In an attempt to prevent students from incurring large amounts of student debt, Mississippi State University is introducing a new tuition payment policy.
These changes will begin the Fall of 2018 semester and the July billing cycle. According to Kevin Edelblute, MSU’s assistant vice president and controller/treasurer, students will be required to pay their expenses at the start of each semester or set up a monthly payment plan for their tuition, on-campus housing, meal plan and other university-related expenses.
In addition, all statement due dates will be moved from the ninth of each month to the first. The first example of this will be in July when students will receive their statement on July 15, and the expenses will be due Aug. 1.
Edelblute said this new timeline of payments allows both the university and its students to realize any possible payment issues before school starts two weeks later.
“We can connect with those students to let them know ‘you still have not taken care of paying in advance or getting into a payment plan, you have about two weeks before school starts, take action now,’” Edelblute said. “We thought by compressing the due date, it will give us more time to contact students, and them more time to do what they need to do.”
Edelblute explained while change is usually accepted with some difficulty, when students realize this change is being made with their best interests at heart, they will appreciate the new policy.
According to statistics provided by the MSU financial aid office, 354 of the 3,624 students in the Fall 2016 freshman cohort (9.8 percent) did not return for Spring 2017. These 354 students collectively owed MSU over one million dollars, with an average account balance of $2,792.
In addition, a vast majority of these students’ academic pursuits have stalled (no access to aid or transcripts), or their economic situation has worsened a great deal (debt load, credit reporting).
Edelblute said MSU is taking a proactive approach with the new policy to prevent more life-crippling student debt.
“They (students) will not be allowed to make that same mistake, and they will not be allowed to incur student debt by coming here, because we won’t allow them to start before they have paid upfront or set up a payment plan,” Edelblute said.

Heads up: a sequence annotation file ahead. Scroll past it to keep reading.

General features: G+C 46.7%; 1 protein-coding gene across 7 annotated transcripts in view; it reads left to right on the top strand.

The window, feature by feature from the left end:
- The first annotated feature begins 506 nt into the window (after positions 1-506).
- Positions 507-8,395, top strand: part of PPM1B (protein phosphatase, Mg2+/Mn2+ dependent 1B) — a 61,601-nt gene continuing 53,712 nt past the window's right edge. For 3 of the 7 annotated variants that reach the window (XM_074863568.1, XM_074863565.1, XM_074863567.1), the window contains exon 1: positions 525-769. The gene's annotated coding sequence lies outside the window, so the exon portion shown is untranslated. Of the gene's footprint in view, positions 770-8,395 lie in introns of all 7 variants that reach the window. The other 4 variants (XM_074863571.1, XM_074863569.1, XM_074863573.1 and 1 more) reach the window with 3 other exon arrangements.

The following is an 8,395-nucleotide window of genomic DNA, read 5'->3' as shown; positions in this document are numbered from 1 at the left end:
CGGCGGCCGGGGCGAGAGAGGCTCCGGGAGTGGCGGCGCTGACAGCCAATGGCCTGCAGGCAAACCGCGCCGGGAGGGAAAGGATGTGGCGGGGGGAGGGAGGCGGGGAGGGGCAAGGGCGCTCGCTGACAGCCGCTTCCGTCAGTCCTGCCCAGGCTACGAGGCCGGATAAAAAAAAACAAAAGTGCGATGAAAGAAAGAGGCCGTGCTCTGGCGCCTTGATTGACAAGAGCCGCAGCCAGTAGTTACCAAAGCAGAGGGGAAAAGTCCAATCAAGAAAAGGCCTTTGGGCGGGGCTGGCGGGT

Tyler McMurray, MSU Student Association president, said the university used many sets of focus groups in order to generate student feedback on the new policy. One of the main focus groups was comprised of SA senators, elected officials charged with the opportunity and responsibility to represent their constituents on the MSU campus.
McMurray also explained no matter how many test groups the policy goes through, students will still be wary of new policies, especially those which will affect their pocketbooks.
“It’s a change in money, and everyone cares about money, so when they first hear about it there is backlash, but there’s going to be backlash with any change,” McMurray said. “I think when people actually sit down and discuss the changes, they will understand.”
This up-front and or payment plan method is used by a majority of universities in the southeastern conference, along with many around the nation. Both Edelblute and McMurray explained this policy is necessary to stay consistent with other institutions.
“We spent a lot of time looking at our SEC institutions, as well as 12 peer institutions, and by and large, it is a common practice throughout the country,” Edelblute said.
However, McMurray did point out this new policy is a shift in the culture at MSU. She said the new policy might fill prospective students with trepidation as they look at the large sum of money.
“We call ourselves the peoples' university because it’s a land grant school. It is intended for anybody and everybody to attend college,” McMurray said. “There are a lot of students who come from a variety of socioeconomic backgrounds on all aspects of the scale, so for particular people who cannot afford college, it will definitely turn them away because it is such a large ‘lump’ sum of money at the beginning of college.”
Edelblute said the policy will have growing pains, like any form of change, but he and the university believe their proactive policy will help many students in the long run.
“When I have an opportunity to explain why we are doing it, the students overwhelmingly shake their heads and say, ‘you’re right we have to fix that,’” Edelblute said. “If we don’t, we are allowing students to harm themselves and that’s not what we want to see happen.”